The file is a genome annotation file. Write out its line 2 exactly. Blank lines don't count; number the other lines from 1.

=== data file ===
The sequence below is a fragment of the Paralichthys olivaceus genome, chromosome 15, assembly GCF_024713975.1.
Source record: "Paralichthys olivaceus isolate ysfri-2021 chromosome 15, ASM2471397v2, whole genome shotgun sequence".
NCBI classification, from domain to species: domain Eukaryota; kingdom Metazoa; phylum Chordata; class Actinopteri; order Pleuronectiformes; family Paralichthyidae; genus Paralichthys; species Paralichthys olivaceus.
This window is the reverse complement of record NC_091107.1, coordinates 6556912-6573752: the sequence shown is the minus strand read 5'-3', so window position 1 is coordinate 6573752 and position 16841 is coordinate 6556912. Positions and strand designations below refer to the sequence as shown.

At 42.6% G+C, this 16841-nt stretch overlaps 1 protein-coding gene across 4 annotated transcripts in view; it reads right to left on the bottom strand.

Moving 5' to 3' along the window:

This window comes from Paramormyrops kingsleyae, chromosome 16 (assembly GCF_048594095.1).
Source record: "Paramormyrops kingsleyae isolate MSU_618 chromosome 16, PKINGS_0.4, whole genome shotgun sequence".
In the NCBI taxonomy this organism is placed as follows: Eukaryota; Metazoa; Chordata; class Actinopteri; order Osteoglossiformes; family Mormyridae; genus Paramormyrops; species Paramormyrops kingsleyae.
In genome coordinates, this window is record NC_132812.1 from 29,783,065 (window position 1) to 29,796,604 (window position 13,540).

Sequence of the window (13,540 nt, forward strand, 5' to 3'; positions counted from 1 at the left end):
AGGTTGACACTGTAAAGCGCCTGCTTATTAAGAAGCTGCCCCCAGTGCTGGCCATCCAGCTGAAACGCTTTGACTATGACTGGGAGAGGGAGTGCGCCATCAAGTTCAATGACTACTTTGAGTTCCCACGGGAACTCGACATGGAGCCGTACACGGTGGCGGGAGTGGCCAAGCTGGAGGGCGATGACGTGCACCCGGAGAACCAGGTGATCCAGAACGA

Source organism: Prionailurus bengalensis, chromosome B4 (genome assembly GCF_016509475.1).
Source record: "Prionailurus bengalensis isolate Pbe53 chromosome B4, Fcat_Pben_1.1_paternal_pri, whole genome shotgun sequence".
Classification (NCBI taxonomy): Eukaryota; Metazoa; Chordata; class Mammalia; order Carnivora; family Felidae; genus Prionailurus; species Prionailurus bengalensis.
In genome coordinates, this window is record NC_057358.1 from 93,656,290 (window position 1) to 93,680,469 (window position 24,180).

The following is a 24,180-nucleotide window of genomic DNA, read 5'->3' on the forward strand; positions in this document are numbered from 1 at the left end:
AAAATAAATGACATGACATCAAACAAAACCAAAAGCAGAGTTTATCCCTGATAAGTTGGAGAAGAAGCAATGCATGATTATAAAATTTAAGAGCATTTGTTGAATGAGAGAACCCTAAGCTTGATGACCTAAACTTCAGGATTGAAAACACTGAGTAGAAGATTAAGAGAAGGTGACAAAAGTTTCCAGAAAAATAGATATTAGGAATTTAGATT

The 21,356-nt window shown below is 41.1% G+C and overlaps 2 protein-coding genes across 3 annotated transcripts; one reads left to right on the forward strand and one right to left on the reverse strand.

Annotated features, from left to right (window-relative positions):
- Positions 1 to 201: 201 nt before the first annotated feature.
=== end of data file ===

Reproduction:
Source record: "Paralichthys olivaceus isolate ysfri-2021 chromosome 15, ASM2471397v2, whole genome shotgun sequence".